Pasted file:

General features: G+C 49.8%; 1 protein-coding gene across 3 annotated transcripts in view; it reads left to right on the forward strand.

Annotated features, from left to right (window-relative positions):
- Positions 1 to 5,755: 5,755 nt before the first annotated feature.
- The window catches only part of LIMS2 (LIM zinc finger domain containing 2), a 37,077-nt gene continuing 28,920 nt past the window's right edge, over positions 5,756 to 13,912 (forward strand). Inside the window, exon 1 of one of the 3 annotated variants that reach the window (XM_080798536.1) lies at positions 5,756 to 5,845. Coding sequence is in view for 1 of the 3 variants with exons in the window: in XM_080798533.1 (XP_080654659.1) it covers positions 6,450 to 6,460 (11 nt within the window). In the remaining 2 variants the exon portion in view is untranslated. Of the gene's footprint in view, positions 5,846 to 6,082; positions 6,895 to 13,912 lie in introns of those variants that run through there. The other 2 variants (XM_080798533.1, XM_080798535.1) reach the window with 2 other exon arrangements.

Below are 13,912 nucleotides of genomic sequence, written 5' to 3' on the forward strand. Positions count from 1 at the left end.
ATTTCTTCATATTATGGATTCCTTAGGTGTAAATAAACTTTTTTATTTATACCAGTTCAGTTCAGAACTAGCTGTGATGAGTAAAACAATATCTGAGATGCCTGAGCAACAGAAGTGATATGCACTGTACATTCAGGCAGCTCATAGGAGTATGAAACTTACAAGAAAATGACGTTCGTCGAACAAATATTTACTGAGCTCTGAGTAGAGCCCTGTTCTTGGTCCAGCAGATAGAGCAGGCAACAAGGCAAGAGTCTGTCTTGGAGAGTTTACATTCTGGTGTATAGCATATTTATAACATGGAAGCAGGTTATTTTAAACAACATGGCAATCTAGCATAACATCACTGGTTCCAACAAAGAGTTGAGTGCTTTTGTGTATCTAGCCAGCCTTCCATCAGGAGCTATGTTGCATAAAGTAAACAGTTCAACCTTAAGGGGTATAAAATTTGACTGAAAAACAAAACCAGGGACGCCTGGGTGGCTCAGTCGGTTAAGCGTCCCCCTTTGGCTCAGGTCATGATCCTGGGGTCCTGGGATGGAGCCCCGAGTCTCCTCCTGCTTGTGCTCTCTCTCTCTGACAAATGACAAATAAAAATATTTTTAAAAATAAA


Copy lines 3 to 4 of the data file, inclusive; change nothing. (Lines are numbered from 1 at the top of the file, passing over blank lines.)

- Positions 1 to 5,755: 5,755 nt before the first annotated feature.
- The window catches only part of LIMS2 (LIM zinc finger domain containing 2), a 37,077-nt gene continuing 28,920 nt past the window's right edge, over positions 5,756 to 13,912 (forward strand). Inside the window, exon 1 of one of the 3 annotated variants that reach the window (XM_080798536.1) lies at positions 5,756 to 5,845. Coding sequence is in view for 1 of the 3 variants with exons in the window: in XM_080798533.1 (XP_080654659.1) it covers positions 6,450 to 6,460 (11 nt within the window). In the remaining 2 variants the exon portion in view is untranslated. Of the gene's footprint in view, positions 5,846 to 6,082; positions 6,895 to 13,912 lie in introns of those variants that run through there. The other 2 variants (XM_080798533.1, XM_080798535.1) reach the window with 2 other exon arrangements.